Washington Capitals defenseman John Carlson appeared on a recent SVPod episode last week and discussed what it was like on the morning the NHL paused the 2019-20 season, the tough skating and conditioning preparation, his thoughts on the NHL’s Return to Play Plan, and the differences in this postseason than the norm.
The Morning the NHL Paused
March 12, the day the NHL officially paused the season due to the Coronavirus outbreak, will be a day all of us will remember about the 2019-20 season. The Capitals were set to host the Detroit Red Wings that night. At first, morning skates and practices were going on as planned but were soon canceled and it wasn’t long that news came of the NHL’s pause on the season.
That was the last time Carlson skated.
“I remember pretty vividly the morning meeting,” he said. The PR staff came in while the team was reviewing practice footage and announced the shut-downs. Carlson calls these recent few months “unprecedented times for sure for everyone.”
Skating and Conditioning Preparation
The biggest factor of returning is players getting back into skating shape. Teams are preparing for Phase 2 (small group skates and workouts) of the league’s Return to Play plan, which could begin later this week. Carlson’s typical summer would be working out for a few months before spending 5-6 weeks on just skating before the start of training camp. He has not had access to a rink for practice as most players have not either due to closures.
Carlson explained that “it definitely takes a good three weeks” to get back in the norm. “It doesn’t matter how hard you train, you could be training four, five, or six months in the summer…that first day of training camp or the first time you get back on the ice, you do not feel good.” Handling the puck will be the easiest thing to come back, according to Carlson. “After the first week, you really will get a grip on things with that.”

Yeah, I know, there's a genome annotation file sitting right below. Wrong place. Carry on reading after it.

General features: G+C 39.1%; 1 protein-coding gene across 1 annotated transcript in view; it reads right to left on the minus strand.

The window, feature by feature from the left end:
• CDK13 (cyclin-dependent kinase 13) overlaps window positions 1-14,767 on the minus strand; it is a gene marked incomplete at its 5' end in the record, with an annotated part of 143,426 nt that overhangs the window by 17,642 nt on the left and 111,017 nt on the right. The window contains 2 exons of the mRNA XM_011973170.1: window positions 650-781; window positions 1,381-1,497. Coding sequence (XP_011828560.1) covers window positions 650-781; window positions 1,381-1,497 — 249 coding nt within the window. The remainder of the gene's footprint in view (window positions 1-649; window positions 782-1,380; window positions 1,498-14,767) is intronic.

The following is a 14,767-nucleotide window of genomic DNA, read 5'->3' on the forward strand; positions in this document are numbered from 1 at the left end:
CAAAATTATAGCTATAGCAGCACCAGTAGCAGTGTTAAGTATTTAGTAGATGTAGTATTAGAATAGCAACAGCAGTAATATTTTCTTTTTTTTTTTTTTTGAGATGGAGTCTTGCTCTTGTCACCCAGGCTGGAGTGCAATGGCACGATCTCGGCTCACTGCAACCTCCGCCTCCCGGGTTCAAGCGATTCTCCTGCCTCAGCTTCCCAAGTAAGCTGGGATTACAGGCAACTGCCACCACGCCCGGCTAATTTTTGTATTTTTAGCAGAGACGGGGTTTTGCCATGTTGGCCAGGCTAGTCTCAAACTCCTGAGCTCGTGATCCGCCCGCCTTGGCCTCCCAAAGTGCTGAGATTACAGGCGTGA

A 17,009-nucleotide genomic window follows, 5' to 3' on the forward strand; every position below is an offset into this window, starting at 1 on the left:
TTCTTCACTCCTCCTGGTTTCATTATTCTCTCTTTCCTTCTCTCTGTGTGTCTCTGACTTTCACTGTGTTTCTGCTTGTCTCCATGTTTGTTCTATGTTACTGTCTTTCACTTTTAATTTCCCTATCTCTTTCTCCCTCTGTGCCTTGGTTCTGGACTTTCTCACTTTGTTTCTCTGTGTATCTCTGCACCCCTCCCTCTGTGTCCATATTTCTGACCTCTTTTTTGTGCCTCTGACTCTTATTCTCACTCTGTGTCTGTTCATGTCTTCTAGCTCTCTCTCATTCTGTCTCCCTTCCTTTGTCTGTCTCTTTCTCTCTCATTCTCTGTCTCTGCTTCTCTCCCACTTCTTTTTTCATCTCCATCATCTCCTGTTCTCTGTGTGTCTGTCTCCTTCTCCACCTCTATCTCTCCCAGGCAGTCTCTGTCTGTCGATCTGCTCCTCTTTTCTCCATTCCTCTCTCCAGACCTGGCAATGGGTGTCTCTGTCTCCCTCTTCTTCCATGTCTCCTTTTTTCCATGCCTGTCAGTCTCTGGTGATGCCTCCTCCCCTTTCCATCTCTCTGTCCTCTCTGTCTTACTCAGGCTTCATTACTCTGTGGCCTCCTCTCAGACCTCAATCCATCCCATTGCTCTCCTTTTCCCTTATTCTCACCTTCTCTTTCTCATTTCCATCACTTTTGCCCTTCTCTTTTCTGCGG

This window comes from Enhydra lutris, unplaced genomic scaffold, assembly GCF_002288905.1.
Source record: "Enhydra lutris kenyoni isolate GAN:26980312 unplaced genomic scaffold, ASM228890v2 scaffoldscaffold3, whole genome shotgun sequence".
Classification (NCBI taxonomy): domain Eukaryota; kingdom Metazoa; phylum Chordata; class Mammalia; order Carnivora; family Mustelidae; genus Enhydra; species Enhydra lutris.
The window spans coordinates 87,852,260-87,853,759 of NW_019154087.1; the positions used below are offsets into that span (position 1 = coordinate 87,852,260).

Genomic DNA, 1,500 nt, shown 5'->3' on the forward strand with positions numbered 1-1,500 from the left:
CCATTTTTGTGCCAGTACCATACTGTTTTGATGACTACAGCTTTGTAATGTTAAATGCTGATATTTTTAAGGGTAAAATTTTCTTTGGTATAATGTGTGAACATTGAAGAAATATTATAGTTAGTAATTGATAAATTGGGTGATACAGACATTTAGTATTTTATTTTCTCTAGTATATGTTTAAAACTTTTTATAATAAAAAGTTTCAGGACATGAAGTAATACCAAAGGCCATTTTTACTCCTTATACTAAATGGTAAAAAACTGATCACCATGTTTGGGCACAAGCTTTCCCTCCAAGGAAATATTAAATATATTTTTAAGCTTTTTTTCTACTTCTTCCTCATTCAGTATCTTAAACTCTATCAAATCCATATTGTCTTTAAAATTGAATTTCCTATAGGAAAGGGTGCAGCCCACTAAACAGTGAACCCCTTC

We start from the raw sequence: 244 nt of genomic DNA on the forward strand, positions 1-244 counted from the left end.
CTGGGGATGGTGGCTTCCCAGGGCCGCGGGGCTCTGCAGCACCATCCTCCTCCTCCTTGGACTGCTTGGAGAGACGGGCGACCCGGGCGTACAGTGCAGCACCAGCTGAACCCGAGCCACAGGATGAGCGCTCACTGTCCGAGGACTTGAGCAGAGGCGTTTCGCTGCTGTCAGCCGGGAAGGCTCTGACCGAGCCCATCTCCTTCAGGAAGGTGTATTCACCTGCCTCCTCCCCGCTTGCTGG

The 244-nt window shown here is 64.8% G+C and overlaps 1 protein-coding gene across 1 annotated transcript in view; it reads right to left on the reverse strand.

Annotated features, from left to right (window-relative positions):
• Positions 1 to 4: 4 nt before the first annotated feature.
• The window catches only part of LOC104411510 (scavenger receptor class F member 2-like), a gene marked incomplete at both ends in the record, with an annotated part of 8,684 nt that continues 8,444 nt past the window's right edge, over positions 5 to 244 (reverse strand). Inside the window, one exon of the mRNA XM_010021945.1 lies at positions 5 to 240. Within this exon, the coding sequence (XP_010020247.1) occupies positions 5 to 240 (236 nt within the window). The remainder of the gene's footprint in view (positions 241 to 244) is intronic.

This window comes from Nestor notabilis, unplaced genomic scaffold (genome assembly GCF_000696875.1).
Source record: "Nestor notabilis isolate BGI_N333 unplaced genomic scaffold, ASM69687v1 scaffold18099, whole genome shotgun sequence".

“The skating and the conditioning— no matter how hard you run, how hard to play… when you get out there, it’s still different and that’s what we’re all trying to prepare ourselves for right now whether it’s mentally or actually physically.”
The Return to Play Plan
“It’s definitely showing we do want to play as players, as the league…we want to get something done to be able to do this as safe as possible,” Carlson said about the overall “when” and “where” of the return. The Capitals have about six players, one of whom is Carlson, in the D.C. area currently who could possibly be ready to skate when Phase 2 begins. On Friday, general manager Brian MacLellan said on a conference call that July 10 is a target date for training camp as more players from overseas will return by then.
Each Conference is assigned a “hub” city with secure hotels, arena, practice facilities, and in-market transportation. Teams will be limited to 50 personnel in the hub city with only a small number of support staff permitted to enter the event areas.
Timing and sites will be determined at a future date and will be dependent on COVID-19 conditions, testing ability, and government regulations. “We’re learning more every day as talks continue,” Carlson said regarding potentially being away for an extended period of time from family during the playoffs. “It’s a difficult thing to ask, it’s difficult for each individual— everyone’s going through something different…there’s a lot to be decided upon and I’m ready to play hockey.”
Differences in this Postseason
“It’s going to be weird no doubt,” Carlson replied on playing in an empty arena. “I think at the end of the day, we’re competitors, we see these guys, we line up against them and don’t like a lot of them as it is, so it’s not going to take much to ramp yourself up.”
In May, Nashville Predators center Matt Duchene said, “You don’t want to have a COVID Cup. I’m worried that if we force this thing and try and it’s a little gimmicky or if it’s not quite right, whoever wins the Cup is going have people trying to take it away from them their whole lives and they don’t deserve that.” It’s an angle some players and fans deem as “putting an asterisk on the season”.
Carlson said he will not view the league’s extended playoff format any differently than the regular postseason. “We’ve put in so much work…we’re all dealing with the same thing, there’s no tactical advantage of one team versus the next…whoever wins is certainly not going to say there’s some asterisk next to the championship. I can promise that.”
You can listen to the full episode here. Carlson jumps on at the 5:55 mark.
By Della Young
Thanks for having me on, SVP. See you in DC soon! https://t.co/nn4dGbkZ3o
— John Carlson (@JohnCarlson74) May 28, 2020